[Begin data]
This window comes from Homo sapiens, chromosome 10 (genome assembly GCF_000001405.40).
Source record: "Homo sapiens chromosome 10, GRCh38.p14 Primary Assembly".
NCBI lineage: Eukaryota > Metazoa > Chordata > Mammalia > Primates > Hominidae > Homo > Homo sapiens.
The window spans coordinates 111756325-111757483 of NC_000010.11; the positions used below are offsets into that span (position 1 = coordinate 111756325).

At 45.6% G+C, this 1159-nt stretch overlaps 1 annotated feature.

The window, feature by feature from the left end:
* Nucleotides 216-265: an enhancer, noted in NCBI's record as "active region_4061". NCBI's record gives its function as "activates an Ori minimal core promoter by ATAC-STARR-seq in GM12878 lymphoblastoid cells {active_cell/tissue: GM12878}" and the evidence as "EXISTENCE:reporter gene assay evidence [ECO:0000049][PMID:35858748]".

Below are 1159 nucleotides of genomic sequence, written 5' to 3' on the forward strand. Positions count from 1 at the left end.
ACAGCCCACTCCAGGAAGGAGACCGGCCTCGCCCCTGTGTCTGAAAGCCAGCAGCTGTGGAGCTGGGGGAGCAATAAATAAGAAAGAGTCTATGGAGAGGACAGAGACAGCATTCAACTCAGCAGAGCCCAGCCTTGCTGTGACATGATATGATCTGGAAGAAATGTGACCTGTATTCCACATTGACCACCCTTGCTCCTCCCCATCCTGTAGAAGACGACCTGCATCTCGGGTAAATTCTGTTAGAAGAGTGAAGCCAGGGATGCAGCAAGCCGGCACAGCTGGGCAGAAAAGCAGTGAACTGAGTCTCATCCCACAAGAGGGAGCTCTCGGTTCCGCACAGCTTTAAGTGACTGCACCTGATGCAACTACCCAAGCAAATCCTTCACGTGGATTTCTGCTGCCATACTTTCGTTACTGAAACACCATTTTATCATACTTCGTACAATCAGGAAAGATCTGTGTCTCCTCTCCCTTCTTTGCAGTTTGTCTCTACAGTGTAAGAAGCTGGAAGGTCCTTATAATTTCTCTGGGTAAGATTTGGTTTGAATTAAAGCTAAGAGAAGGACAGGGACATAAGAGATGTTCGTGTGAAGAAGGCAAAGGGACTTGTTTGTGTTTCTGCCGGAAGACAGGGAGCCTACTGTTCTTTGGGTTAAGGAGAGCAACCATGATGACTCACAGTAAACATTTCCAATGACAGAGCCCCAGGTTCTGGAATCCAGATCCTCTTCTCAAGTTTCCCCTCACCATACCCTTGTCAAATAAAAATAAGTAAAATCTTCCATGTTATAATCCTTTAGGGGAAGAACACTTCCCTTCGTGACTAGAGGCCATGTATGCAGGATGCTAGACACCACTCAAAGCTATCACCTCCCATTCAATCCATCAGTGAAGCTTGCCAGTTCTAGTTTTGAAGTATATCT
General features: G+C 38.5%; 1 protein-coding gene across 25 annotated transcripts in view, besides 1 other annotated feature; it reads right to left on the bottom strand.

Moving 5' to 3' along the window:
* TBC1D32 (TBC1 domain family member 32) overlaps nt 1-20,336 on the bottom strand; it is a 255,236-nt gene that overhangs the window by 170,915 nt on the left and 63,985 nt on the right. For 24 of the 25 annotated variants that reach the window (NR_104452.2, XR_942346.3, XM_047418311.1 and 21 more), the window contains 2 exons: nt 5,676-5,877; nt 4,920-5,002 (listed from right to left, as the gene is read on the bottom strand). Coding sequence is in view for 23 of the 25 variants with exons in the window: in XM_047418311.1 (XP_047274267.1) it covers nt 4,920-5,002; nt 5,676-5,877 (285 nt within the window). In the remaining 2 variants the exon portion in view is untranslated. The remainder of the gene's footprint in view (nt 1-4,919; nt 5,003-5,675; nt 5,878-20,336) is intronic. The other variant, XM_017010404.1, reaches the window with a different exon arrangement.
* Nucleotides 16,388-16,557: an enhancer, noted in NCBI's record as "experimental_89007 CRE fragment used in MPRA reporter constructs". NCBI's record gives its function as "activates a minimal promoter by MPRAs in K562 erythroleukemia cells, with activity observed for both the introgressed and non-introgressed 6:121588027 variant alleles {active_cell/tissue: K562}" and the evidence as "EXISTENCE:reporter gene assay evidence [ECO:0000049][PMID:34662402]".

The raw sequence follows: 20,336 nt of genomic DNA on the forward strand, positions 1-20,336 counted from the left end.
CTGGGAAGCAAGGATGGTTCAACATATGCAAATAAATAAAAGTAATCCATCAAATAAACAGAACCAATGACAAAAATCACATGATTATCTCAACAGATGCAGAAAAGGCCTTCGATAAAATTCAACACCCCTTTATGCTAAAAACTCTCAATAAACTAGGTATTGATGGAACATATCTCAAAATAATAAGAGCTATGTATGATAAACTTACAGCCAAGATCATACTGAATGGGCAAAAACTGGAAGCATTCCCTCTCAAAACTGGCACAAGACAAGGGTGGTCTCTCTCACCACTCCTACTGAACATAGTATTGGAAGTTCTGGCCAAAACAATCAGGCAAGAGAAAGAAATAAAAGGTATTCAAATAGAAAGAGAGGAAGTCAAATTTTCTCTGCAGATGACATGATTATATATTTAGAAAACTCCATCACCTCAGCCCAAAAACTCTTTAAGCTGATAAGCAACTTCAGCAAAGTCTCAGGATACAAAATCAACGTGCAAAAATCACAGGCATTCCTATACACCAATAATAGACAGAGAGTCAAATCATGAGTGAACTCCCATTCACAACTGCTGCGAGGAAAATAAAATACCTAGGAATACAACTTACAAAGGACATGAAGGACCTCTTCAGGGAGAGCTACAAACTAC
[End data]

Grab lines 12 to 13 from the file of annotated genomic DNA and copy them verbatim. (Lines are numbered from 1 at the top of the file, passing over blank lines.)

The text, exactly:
* TBC1D32 (TBC1 domain family member 32) overlaps nt 1-20,336 on the bottom strand; it is a 255,236-nt gene that overhangs the window by 170,915 nt on the left and 63,985 nt on the right. For 24 of the 25 annotated variants that reach the window (NR_104452.2, XR_942346.3, XM_047418311.1 and 21 more), the window contains 2 exons: nt 5,676-5,877; nt 4,920-5,002 (listed from right to left, as the gene is read on the bottom strand). Coding sequence is in view for 23 of the 25 variants with exons in the window: in XM_047418311.1 (XP_047274267.1) it covers nt 4,920-5,002; nt 5,676-5,877 (285 nt within the window). In the remaining 2 variants the exon portion in view is untranslated. The remainder of the gene's footprint in view (nt 1-4,919; nt 5,003-5,675; nt 5,878-20,336) is intronic. The other variant, XM_017010404.1, reaches the window with a different exon arrangement.
* Nucleotides 16,388-16,557: an enhancer, noted in NCBI's record as "experimental_89007 CRE fragment used in MPRA reporter constructs". NCBI's record gives its function as "activates a minimal promoter by MPRAs in K562 erythroleukemia cells, with activity observed for both the introgressed and non-introgressed 6:121588027 variant alleles {active_cell/tissue: K562}" and the evidence as "EXISTENCE:reporter gene assay evidence [ECO:0000049][PMID:34662402]".